Jessica Brody, Save the Cat! Writes a Novel takes lessons from screenwriters.. The Hero’s journey. The ‘shard of glass’. ‘A psychological wound that has been festering beneath the surface of your hero for a long time.’
The moron’s moron, for example, a narcissistic psychopath with a troubled childhood that lies, lies and lies again. He hooks up a band of far-right fundamentalist Christians and other far-right hate groups until he begins to believe everything he says must be true because they’re saying it too. Find support from the Russian dictator, Vladimir Putin, and Kremlin backed ability to produce propaganda and hatebomb through Facebook, predominantly. And he gets elected the 45th American President.
Misha Defonseca stood up in her local synagogue in the early 1990s and told an extraordinary story about Holocaust survival and triumph. The shard of glass was shown, and people wept. Jane Daniel owned a small publishing company in Millis. She urged Misha to write her story down. For around two years Misha refused, but then the true hero finds his/her truth, and she writes her extraordinary story.
Jane Daniel’s recognised its potential for commercial value. Because not only was it Holocaust literature, which generally sold well, but it had a Save-the- Cat-type twist. Misha, the seven-year-old heroine, trudged from her Belgian home in search of her parents. She was befriended by a she-wolf in the forest and became part of the wolf pack living off scraps of meat, and distrustful of humans.
Misha and the Wolves published April 1997, Mt. Ivy Press, Boston. It sells reasonably well internationally and at home. Oprah Winfrey comes calling. A spot on Oprah’s Book Club, Jane Daniel’s explains guarantees over a million sales. Disney talk about making a film of the book. A virtuous circle of sales and publicity. Win-win.
Lose-lose. Misha balks at going on Oprah. She sues Jane Daniels for return of her book rights.
Middlesex Superior Court, Massachusetts, August 2001. Jane Daniels is shown to have deposited money in the tax haven of Turks Cacao (beloved of crooks and internet giants) which she never paid royalties, and which she disputes. After a ten-day trial, the jury found for Misha on all counts and awarded her $22.5 million damages.
The Hero may not be as simple as you think, Save the Cat advises writers.
ACT 2. The Hero decides to accept the call to action. The Hero ‘shard of glass’ is the court judgement against her. Jane Daniel takes on the world of Misha and the Wolves. She assembles a team and cast of characters to help her.
ACT 3. Setbacks and false defeats. The HERO triumphs. But there is a sting in the tale. Trump gets elected President, fails to win re-election and commits treason. His supporters attempt to stage a right-wing coup.
Misha does not go to live with the wolves, but is fed to the wolves.
Deborah Dwork (The Holocaust Historian) I think we would like to believe that [the moron’s moron Donald Trump] Misha Defonseca believed. That [he]she was a survivor of the Holocaust [electoral fraud]. I think we would like to believe that we were not so naïve. That we believed it, because she believed it. And we would even like to believe that this narrative has a redemptive purpose. Because it made right the wrong of her childhood. I think it’s nonsense. There is no redemptive purpose. We were so naïve. It was all a fabrication.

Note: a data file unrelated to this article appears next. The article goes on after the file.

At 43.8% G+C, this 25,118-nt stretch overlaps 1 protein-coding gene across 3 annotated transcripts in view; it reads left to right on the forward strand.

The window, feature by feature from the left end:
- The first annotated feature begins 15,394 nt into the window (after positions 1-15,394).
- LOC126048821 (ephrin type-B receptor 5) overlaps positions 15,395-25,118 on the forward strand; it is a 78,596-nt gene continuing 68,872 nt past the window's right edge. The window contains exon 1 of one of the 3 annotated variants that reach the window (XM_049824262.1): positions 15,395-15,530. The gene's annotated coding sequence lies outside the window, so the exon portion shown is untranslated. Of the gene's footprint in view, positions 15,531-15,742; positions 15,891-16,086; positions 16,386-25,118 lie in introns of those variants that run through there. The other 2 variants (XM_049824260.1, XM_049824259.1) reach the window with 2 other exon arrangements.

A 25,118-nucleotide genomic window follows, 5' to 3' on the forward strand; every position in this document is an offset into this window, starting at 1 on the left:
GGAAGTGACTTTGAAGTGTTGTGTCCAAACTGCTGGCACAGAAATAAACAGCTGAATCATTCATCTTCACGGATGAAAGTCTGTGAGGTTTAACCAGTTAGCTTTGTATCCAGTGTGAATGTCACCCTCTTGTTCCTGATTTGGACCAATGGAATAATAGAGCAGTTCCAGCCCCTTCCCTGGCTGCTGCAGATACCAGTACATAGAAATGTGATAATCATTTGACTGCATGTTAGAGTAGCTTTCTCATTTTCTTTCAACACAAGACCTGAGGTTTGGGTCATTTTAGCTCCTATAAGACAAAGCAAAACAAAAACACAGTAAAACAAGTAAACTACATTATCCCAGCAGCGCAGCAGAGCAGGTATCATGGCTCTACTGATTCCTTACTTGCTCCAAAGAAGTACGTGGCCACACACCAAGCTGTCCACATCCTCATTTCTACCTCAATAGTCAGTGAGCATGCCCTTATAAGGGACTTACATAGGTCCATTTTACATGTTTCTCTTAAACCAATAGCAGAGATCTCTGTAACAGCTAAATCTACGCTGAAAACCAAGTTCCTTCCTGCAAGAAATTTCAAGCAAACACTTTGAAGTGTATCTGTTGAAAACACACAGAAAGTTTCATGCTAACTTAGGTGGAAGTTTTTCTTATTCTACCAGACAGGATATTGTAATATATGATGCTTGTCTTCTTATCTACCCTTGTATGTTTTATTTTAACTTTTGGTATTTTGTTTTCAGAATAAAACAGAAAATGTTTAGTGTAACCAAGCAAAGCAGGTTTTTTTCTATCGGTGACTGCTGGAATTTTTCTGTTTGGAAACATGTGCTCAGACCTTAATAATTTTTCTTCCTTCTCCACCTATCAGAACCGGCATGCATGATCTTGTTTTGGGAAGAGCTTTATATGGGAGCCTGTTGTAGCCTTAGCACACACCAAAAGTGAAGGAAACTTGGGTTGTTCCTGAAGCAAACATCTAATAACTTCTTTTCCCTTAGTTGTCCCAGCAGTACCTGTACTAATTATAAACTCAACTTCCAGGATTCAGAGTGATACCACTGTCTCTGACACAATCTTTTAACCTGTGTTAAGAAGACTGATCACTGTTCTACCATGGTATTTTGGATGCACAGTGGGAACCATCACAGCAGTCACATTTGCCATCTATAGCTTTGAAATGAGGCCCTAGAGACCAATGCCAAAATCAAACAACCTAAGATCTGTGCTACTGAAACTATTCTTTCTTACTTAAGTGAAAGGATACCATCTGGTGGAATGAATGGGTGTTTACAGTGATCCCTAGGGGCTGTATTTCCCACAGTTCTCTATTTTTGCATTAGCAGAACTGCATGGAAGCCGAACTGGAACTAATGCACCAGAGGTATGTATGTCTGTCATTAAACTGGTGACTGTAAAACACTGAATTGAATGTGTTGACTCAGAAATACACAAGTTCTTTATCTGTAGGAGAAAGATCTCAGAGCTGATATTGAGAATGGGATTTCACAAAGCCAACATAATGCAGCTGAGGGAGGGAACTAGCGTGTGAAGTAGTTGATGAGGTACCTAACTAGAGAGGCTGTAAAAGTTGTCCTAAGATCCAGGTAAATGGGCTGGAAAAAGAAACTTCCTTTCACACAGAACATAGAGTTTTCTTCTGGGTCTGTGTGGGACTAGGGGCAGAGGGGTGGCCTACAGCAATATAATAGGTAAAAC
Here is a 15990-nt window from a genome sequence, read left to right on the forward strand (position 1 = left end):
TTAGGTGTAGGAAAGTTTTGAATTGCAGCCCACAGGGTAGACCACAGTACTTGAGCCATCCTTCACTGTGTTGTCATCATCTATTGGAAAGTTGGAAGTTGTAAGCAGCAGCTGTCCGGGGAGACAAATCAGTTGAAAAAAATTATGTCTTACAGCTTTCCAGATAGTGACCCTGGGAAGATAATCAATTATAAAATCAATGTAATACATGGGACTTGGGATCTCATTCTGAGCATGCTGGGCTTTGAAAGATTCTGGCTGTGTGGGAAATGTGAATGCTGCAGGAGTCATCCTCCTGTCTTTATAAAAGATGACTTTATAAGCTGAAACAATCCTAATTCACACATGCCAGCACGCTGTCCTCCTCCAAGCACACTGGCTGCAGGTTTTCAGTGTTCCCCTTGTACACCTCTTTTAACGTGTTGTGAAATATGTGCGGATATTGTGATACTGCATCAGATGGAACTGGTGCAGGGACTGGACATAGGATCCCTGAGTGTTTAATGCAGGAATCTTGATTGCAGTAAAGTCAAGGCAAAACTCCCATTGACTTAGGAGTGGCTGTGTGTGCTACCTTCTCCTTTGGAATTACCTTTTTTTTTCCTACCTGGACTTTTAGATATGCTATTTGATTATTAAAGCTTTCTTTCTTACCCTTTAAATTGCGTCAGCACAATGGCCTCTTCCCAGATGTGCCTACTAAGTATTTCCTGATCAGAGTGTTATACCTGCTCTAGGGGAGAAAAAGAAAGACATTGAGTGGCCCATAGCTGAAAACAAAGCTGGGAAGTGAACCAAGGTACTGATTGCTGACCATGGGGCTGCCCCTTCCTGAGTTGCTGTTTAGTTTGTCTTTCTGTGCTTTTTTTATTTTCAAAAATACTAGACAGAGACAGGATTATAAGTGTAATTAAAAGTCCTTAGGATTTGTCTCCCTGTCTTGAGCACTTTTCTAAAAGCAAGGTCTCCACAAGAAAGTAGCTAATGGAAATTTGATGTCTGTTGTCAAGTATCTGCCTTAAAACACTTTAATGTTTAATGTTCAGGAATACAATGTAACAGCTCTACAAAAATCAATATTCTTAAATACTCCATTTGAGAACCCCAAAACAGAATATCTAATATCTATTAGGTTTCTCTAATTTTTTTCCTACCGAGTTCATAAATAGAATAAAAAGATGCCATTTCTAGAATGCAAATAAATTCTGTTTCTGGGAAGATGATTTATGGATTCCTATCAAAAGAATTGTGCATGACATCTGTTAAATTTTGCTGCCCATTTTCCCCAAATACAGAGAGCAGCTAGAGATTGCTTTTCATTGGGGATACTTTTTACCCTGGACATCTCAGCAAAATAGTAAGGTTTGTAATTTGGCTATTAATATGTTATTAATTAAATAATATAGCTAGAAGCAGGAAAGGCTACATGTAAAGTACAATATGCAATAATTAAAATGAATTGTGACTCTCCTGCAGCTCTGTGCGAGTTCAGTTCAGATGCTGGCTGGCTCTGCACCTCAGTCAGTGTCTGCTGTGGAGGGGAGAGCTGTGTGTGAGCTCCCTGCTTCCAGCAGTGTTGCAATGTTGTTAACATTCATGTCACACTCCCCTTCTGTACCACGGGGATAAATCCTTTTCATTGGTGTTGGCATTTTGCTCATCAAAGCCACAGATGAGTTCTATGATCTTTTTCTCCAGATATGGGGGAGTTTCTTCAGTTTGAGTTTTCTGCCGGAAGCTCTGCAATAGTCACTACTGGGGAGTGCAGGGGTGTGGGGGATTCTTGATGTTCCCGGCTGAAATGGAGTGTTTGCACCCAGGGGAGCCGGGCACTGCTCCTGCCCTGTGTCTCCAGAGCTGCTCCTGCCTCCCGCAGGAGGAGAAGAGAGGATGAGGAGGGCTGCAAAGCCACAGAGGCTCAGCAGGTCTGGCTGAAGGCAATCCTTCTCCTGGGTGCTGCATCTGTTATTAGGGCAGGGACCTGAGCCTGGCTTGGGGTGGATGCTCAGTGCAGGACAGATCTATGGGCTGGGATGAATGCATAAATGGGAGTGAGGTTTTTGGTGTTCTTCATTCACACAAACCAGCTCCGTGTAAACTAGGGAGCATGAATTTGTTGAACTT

Evelyne Haendel: ‘It’s human to believe. Creditability is something else. It’s your need to question things or not that will help you discern what’s true and what’s not.’
There’s a saying in Millis, small-town big family. We became friends with Maurice and Misha. Belgian refugees. Eccentric personality. I never saw anybody that had such a relationship with animals and had so many cats. She told me about her life, during the war.
Misha was waiting for her father to pick her up from school. And he never came. A woman tapped her on the shoulder and said ‘Come with me’. She was taken into a family that she didn’t know. She was given a new name and different clothes.
When she was only seven years old she walked alone through Nazi occupied countries. Across thousands of miles in search of her deported parents.
Misha: ‘I never discovered my parents or where they went to. To this day, I do not know’
I was asked to speak about my story. Temple Beth Torah. My husband convinced me to do it. Saying it would free me. When I went up to the Beema. I realised I was going to speak for the first time. I burst into tears. And slowly, snatches. I began to tell.
The dramatic tale of a woman whose Holocaust memoir took the world by storm, but a fallout with her publisher – who turned detective – revealed an audacious deception created to hide a darker truth.
Karen Schulman (The Friend) I was mesmerised. I had tears in my eyes. She was hungry. She was thirsty. She was cold. She wanted her parents. How did this person (this little girl) survive?
‘If they think I’m alive, I can’t let them down. I have to keep going.’
You could hear a pin drop. Everyone was entranced with her story. I never expected to hear what I heard. When Misha was seven her parents were arrested by the Nazis. And she was told they’d been deported. She was place in the care of a Catholic family. Called De Wael. It was a safe place. They gave her a new identity. Monique De Wael. The deception saved her, but she felt very alienated there.
‘I ended up in a family that didn’t love me. That’s the least you could say. They hated me there. They would call me ‘worthless’ ’.
There was a grandfather in the family that was kindly. ‘He told me, my parents were in Germany.’
‘He showed me with a compass, that Germany was in the East. So Germany didn’t seem that far.’
At that point Misha made a tremendous decision. It turned her life upside down.